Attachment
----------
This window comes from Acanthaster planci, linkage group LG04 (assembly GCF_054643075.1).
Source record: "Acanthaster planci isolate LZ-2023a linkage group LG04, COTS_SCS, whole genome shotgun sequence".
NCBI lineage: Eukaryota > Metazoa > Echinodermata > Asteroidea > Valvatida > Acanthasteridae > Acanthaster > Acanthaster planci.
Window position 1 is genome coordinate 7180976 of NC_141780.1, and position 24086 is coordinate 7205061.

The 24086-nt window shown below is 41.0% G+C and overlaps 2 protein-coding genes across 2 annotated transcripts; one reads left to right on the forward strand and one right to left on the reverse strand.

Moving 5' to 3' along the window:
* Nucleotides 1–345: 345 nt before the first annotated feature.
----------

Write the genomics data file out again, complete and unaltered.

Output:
This window comes from Acanthaster planci, linkage group LG04 (assembly GCF_054643075.1).
Source record: "Acanthaster planci isolate LZ-2023a linkage group LG04, COTS_SCS, whole genome shotgun sequence".
NCBI lineage: Eukaryota > Metazoa > Echinodermata > Asteroidea > Valvatida > Acanthasteridae > Acanthaster > Acanthaster planci.
Window position 1 is genome coordinate 7180976 of NC_141780.1, and position 24086 is coordinate 7205061.

The 24086-nt window shown below is 41.0% G+C and overlaps 2 protein-coding genes across 2 annotated transcripts; one reads left to right on the forward strand and one right to left on the reverse strand.

Moving 5' to 3' along the window:
* Nucleotides 1–345: 345 nt before the first annotated feature.